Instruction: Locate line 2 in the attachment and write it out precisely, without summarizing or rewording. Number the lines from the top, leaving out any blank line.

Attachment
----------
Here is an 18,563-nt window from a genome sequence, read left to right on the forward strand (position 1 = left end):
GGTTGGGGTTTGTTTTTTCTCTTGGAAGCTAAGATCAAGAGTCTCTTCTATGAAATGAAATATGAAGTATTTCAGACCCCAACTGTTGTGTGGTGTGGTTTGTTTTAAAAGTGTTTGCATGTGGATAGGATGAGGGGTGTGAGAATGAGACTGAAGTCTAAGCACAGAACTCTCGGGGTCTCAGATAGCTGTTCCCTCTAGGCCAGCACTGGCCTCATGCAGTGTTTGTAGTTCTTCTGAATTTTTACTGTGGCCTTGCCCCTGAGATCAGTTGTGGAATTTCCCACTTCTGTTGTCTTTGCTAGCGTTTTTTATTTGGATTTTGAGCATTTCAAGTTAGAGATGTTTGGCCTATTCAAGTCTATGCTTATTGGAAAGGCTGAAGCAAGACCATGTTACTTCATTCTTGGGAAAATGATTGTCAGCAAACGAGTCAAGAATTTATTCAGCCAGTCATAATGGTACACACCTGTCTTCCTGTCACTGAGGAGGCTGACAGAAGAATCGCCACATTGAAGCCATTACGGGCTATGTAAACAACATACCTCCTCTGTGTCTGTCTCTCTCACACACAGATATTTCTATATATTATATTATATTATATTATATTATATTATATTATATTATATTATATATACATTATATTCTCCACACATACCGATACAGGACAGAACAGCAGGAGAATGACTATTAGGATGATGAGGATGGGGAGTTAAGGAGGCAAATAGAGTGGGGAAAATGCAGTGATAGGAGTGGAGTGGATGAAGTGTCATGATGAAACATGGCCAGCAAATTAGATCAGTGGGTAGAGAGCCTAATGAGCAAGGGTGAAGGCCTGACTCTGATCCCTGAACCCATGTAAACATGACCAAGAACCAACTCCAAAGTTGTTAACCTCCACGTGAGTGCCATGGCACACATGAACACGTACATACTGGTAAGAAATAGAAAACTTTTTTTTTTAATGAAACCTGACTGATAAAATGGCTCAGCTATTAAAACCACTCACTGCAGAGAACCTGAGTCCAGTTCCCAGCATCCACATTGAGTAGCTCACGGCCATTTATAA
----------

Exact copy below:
GGTTGGGGTTTGTTTTTTCTCTTGGAAGCTAAGATCAAGAGTCTCTTCTATGAAATGAAATATGAAGTATTTCAGACCCCAACTGTTGTGTGGTGTGGTTTGTTTTAAAAGTGTTTGCATGTGGATAGGATGAGGGGTGTGAGAATGAGACTGAAGTCTAAGCACAGAACTCTCGGGGTCTCAGATAGCTGTTCCCTCTAGGCCAGCACTGGCCTCATGCAGTGTTTGTAGTTCTTCTGAATTTTTACTGTGGCCTTGCCCCTGAGATCAGTTGTGGAATTTCCCACTTCTGTTGTCTTTGCTAGCGTTTTTTATTTGGATTTTGAGCATTTCAAGTTAGAGATGTTTGGCCTATTCAAGTCTATGCTTATTGGAAAGGCTGAAGCAAGACCATGTTACTTCATTCTTGGGAAAATGATTGTCAGCAAACGAGTCAAGAATTTATTCAGCCAGTCATAATGGTACACACCTGTCTTCCTGTCACTGAGGAGGCTGACAGAAGAATCGCCACATTGAAGCCATTACGGGCTATGTAAACAACATACCTCCTCTGTGTCTGTCTCTCTCACACACAGATATTTCTATATATTATATTATATTATATTATATTATATTATATTATATTATATTATATATACATTATATTCTCCACACATACCGATACAGGACAGAACAGCAGGAGAATGACTATTAGGATGATGAGGATGGGGAGTTAAGGAGGCAAATAGAGTGGGGAAAATGCAGTGATAGGAGTGGAGTGGATGAAGTGTCATGATGAAACATGGCCAGCAAATTAGATCAGTGGGTAGAGAGCCTAATGAGCAAGGGTGAAGGCCTGACTCTGATCCCTGAACCCATGTAAACATGACCAAGAACCAACTCCAAAGTTGTTAACCTCCACGTGAGTGCCATGGCACACATGAACACGTACATACTGGTAAGAAATAGAAAACTTTTTTTTTTAATGAAACCTGACTGATAAAATGGCTCAGCTATTAAAACCACTCACTGCAGAGAACCTGAGTCCAGTTCCCAGCATCCACATTGAGTAGCTCACGGCCATTTATAA